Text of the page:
There are opportunities for frequent interactions with the review team for a fast track product. These include meetings with FDA, including pre-IND meetings, end-of-phase 1 meetings, and end-of-phase 2 meetings to discuss study design, extent of safety data required to support approval, dose-response concerns, and use of biomarkers. Other meetings may be scheduled as appropriate (e.g., to discuss accelerated approval, the structure and content of an NDA, and other critical issues).
As with the other programs, breakthrough designation is aimed at treatments of serious illness. Like fast track, breakthrough applications may be reviewed on a rolling basis. However, unlike the fast track designation, which may include theoretical and mechanism-of-action rationale based on nonclinical data, or evidence of actual nonclinical activity, breakthrough therapy demonstrates preliminary clinical of substantial improvement over available therapies. Preliminary clinical evidence is generally that which is sufficient to show substantial improvement in effectiveness or safety over available therapies, but not strong enough to establish safety and effectiveness for the purpose of approval.
As with fast track, breakthrough designation earns additional FDA attention, resources and action:
FDA intends to expedite the development and review of a breakthrough therapy by intensively involving senior managers and experienced review and regulatory health project management staff in a proactive, collaborative, cross-disciplinary review. Where appropriate, FDA also intends to assign a cross-disciplinary project lead for the review team to facilitate an efficient review of the drug development program. The cross-disciplinary project lead will serve as a scientific liaison between members of the review team (e.g., medical; clinical pharmacology; pharmacology-toxicology; chemistry, manufacturing, and controls (CMC); compliance; biostatistics), facilitating coordinated internal interactions and communications with a sponsor through the review division’s regulatory health project manager.” – “In addition, such a product could be eligible for priority review if supported by clinical data at the time of BLA, NDA, or efficacy supplement submission.
There are multiple approaches that a sponsor may utilize to show substantial improvement. For example, a head-to-head comparison of the new drug to the current standard of care in an early stage trial may offer enough evidence of a meaningful basis for the breakthrough designation. Early patient data without a direct comparison in a clinical trial study that provides better understanding of disease progression may also suffice. For instance, if a certain cancer type has an 80 percent progression rate in a one-year period, yet a drug in early trials shows a 10 percent progression during the same timeframe, a head-to-head trial to prove substantial improvement may not be needed.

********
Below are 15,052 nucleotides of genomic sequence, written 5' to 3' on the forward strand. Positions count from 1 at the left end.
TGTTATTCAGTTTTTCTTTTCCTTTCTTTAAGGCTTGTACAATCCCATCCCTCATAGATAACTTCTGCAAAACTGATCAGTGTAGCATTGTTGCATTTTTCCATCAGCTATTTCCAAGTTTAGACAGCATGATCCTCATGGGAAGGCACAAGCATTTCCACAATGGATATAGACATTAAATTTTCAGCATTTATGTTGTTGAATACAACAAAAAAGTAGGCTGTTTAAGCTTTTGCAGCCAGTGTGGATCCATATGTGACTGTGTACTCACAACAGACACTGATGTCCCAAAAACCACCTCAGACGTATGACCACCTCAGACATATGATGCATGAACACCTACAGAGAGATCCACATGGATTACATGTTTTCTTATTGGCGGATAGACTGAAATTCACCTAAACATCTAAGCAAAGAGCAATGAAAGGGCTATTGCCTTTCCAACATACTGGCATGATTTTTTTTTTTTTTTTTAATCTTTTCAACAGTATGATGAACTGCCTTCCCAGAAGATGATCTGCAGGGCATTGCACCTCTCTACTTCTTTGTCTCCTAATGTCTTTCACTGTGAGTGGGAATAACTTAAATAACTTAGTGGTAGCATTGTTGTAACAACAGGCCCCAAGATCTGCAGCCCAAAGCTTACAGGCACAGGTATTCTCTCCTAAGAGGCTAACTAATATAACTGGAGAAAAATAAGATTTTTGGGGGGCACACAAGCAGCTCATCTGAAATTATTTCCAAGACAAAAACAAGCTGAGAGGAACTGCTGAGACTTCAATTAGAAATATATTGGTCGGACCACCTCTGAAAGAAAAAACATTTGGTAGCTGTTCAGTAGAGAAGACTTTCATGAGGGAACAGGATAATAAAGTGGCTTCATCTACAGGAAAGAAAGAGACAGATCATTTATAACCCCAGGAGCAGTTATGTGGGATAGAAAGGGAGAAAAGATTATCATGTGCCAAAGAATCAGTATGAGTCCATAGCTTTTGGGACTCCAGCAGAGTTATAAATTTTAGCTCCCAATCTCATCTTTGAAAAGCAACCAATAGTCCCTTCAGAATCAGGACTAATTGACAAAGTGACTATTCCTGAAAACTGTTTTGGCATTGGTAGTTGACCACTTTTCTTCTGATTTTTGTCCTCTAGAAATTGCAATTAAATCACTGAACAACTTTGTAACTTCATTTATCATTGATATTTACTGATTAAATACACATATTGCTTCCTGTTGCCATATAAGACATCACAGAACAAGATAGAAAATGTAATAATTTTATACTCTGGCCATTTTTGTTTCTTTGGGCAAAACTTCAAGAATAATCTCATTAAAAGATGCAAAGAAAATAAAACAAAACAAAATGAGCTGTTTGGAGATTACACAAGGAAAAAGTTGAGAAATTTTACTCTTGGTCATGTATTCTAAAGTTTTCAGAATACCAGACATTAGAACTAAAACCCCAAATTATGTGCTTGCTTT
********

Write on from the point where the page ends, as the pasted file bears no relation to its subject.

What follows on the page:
Both breakthrough therapy and fast track designees may be reviewed on a rolling basis. This facilitates review of the data as it is received, rather than a complete review only beginning upon receipt of complete NDA/BLA submissions. Sponsors are encouraged to obtain preliminary agreement with FDA at a pre-NDA/BLA meeting or earlier (e.g., breakthrough therapies at End-Of-Phase 2 meeting) as to data to be used in support effectiveness, timing for submission of each portion of the NDA/BLA, and those portions of the applications to be submitted separately.
It is important to note that two common threads of expedited programs are their applicability to serious disease only and the need for early consultation with FDA. Expedited programs frequently overlap and it is not unheard of for drug development programs to make simultaneous use of three or four of them. For example, a breakthrough therapy drug can receive a priority review and an accelerated approval as part of its path to patients. Clearly, a proven regulatory strategist is critical to such development programs.
Expedited programs have now been used by CDER for over two decades. Drug development and review processes have been streamlined in a way that allows for therapies showing early promise to reach patients faster. Not surprisingly, their use has increased dramatically. In fact, over half of CDER’s 2015 novel drug approvals received expedited review of one type or another. If you are unsure as to the applicability of the various expedited programs to your drug development effort, or when and how to proceed, please call PDG™.
Charles Jaap is Vice-President of Operations and Business Development for PDG™, a global pharmaceutical and medical device consultant with extensive experience in the strategic development of drug products and medical devices. Please feel free to contact us for more information. The opinions and statements in this paper are solely those of Charles Jaap and do not necessarily reflect those of PDG™.